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Electoral Commission: Powers of Entry

Volume 486: debated on Wednesday 14 January 2009

To ask the Secretary of State for Justice whether he has consulted the Electoral Commission on whether the proposed new powers of entry for the Electoral Commission in the Political Parties and Elections Bill will potentially allow entry into the homes of (a) trades union staff and (b) trades union members who donate to a political party through paying a political levy, in trades unions that affiliate to a political party; and if he will make a statement. (246726)

The Political Parties and Elections Bill currently provides for two specific, constrained, powers of entry. The provisions were discussed with the Electoral Commission during their development.

The first is a restatement of the existing power under section 146(3) of the Political Parties, Elections and Referendums Act 2000, which allows the Commission to enter premises and take copies of information relating to income and expenditure from a registered political party, a recognised third party and a permitted participant in a referendum. This power can be exercised by the Commission for the purposes of carrying out its functions but does not authorise the use of force to enter premises. However, it is a criminal offence to intentionally obstruct the Commission from entering premises.

This power is replicated in clause 1(5) of schedule 19A (to be inserted into the Political Parties, Elections and Referendums Act 2000 by schedule 1 to the Bill). It is, however, extended in its scope to encompass candidates (other than candidates in Scottish local government elections), election agents, regulated donees (including MPs) and regulated participants.

In addition, the Political Parties and Elections Bill seeks to provide new powers for use by the Commission when it undertakes an investigation in circumstances where it has reasonable grounds for suspecting that a breach of PPERA has taken place: specifically, the Bill provides the Commission with new powers to request information, to put questions and to apply for a warrant to enable it to enter premises when carrying out an investigation into a suspected offence or other contravention of the 2000 Act; each of these new powers is subject to a series of safeguards. These powers and the associated safeguards are set out in schedule 1 of the Bill, which proposes to insert a new schedule 19A into the Political Parties, Elections and Referendums Act 2000.

In relation to the new power to enter premises, under paragraph 3 of schedule 19A the Commission will need to apply for a warrant: there is no automatic right of entry. For a warrant to be issued, the Commission must demonstrate on oath to a justice of the peace that it has reasonable grounds for believing that an offence has been committed (or other contravention of PPERA has occurred). The Commission must also satisfy a justice of the peace that documents are on any premises that were withheld following an earlier request made under paragraph 2(2) of the schedule or that are otherwise relevant to the investigation. When entering the premises that a warrant authorises entry into, any Commission staff must be accompanied at all times by a constable.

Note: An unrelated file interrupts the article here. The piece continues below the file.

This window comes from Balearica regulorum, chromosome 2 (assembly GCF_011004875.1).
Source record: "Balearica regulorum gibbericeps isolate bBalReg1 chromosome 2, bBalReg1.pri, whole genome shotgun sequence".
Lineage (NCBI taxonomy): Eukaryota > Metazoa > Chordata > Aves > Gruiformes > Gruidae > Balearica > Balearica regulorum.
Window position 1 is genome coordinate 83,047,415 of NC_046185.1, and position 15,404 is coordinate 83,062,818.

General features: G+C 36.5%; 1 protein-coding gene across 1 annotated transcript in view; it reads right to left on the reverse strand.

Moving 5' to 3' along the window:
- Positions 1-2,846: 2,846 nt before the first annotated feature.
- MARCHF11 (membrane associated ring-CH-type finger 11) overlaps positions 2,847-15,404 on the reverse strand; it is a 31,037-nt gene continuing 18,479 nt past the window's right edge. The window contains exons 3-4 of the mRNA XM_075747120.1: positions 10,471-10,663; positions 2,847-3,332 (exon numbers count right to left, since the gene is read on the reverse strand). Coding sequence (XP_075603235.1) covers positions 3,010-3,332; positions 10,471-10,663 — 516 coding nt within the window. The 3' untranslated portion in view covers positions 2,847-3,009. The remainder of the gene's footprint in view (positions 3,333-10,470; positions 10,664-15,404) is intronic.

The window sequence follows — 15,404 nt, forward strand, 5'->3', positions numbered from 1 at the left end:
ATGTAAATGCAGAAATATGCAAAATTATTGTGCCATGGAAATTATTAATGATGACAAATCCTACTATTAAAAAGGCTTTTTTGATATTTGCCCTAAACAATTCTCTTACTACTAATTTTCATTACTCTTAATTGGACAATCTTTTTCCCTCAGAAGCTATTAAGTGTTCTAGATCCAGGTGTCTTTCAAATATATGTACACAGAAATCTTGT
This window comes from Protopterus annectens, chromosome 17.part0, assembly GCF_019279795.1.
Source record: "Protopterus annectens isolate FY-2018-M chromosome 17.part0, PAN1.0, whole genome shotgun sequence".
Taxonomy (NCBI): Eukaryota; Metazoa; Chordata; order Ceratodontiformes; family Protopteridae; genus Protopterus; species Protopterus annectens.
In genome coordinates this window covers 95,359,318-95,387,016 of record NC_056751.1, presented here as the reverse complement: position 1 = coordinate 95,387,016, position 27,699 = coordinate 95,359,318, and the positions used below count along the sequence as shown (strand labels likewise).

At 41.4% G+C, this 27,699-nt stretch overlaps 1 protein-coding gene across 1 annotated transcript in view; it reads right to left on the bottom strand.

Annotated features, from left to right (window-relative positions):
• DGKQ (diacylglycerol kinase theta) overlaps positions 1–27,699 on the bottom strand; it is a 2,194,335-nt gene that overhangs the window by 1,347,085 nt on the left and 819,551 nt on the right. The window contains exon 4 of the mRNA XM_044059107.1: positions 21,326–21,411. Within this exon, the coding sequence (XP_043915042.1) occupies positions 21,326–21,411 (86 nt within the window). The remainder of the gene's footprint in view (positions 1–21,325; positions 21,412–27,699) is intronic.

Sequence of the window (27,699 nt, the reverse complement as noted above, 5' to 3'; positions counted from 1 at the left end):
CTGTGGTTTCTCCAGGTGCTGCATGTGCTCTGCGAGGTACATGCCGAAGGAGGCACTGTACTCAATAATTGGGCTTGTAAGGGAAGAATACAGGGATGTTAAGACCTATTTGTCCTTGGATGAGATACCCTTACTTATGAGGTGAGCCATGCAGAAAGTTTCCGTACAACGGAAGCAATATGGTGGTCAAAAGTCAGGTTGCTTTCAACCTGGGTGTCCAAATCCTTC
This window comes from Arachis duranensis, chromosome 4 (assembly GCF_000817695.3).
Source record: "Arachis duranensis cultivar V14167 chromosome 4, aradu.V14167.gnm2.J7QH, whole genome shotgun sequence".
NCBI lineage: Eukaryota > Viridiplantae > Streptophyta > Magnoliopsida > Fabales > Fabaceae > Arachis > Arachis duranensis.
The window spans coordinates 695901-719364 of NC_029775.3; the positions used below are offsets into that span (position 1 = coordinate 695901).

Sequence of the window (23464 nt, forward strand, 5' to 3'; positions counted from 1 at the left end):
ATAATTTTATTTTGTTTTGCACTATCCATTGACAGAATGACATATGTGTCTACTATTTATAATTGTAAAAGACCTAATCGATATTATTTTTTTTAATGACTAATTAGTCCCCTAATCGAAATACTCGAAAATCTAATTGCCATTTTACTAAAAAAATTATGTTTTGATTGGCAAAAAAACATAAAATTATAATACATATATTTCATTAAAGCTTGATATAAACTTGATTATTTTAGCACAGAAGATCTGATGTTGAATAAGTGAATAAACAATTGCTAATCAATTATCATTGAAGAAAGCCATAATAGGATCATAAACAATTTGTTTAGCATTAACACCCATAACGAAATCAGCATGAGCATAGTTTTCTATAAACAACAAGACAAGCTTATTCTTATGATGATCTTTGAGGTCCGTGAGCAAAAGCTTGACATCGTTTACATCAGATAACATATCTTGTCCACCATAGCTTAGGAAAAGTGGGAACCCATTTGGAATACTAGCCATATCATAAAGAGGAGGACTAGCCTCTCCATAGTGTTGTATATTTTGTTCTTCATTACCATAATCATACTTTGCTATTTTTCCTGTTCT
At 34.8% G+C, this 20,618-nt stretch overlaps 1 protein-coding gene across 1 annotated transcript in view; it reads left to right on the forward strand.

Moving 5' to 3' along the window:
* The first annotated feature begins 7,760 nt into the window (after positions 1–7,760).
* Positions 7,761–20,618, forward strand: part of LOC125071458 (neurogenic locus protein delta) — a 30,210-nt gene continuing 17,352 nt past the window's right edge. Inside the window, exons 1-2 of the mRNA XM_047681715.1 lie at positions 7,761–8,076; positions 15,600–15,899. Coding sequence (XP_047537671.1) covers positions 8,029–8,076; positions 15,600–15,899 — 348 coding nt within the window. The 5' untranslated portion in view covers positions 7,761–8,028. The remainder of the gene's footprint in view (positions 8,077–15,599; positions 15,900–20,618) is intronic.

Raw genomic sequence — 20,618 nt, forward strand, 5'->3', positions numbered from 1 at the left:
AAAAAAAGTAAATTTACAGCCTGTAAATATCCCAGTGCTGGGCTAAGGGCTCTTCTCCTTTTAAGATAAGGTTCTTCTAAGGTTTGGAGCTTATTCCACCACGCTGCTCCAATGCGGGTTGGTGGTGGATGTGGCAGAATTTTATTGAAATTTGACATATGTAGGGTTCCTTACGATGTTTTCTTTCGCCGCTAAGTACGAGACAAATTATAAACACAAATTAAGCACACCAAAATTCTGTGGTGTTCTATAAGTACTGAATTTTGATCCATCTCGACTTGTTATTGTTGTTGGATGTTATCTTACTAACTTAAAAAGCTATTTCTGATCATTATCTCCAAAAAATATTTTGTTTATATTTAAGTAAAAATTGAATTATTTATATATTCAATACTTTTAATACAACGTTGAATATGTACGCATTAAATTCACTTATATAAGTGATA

A warrant issued under paragraph 3 is capable of applying to any person or organisation that the tests in the paragraph above are met. On that basis it is capable of applying to trade unions and their members in the same way that it may apply to any other person or organisation.

To ask the Secretary of State for Justice whether he plans to table an amendment to the Political Parties and Elections Bill to restrict the Electoral Commission’s powers of entry into regulated donees in respect of (a) the offices of hon. Members within Parliament, (b) the offices of noble Lords within Parliament and (c) the parliamentary offices located at 4 Millbank. (246728)

As I indicated at Committee stage of the Political Parties and Elections Bill, we have heard the force of opinion in the House on the issue of the Commission's powers and will consider what can be done to address it.

We are considering how best to do so while delivering the objective of empowering the Commission to investigate more effectively, together with ensuring that its powers are subject to appropriate safeguards.

To ask the Secretary of State for Justice what his proposed definition is of reasonable cause for a magistrate to give permission for the Electoral Commission to use its new suggested powers of entry. (246738)

The Political Parties and Elections Bill proposes that the Electoral Commission may apply to a justice of the peace for a search warrant to authorise the entry of premises.

In order to issue a warrant a justice of the peace must be satisfied, having had regard to information given on oath by the Commission, that there are reasonable grounds for believing that an offence or other breach of PPERA has been committed or has taken place. In addition the justice of the peace must also be satisfied that there are on the premises for which the warrant was sought documents that that have previously been required to be produced or which are otherwise relevant to the Commission's investigation. Further detail about the proposed power of entry and search by warrant is set out in paragraph 3 of schedule 1. It would ultimately be for a court, taking all relevant factors into consideration, to decide whether the above requirements were met and whether issuing a warrant was appropriate as a result.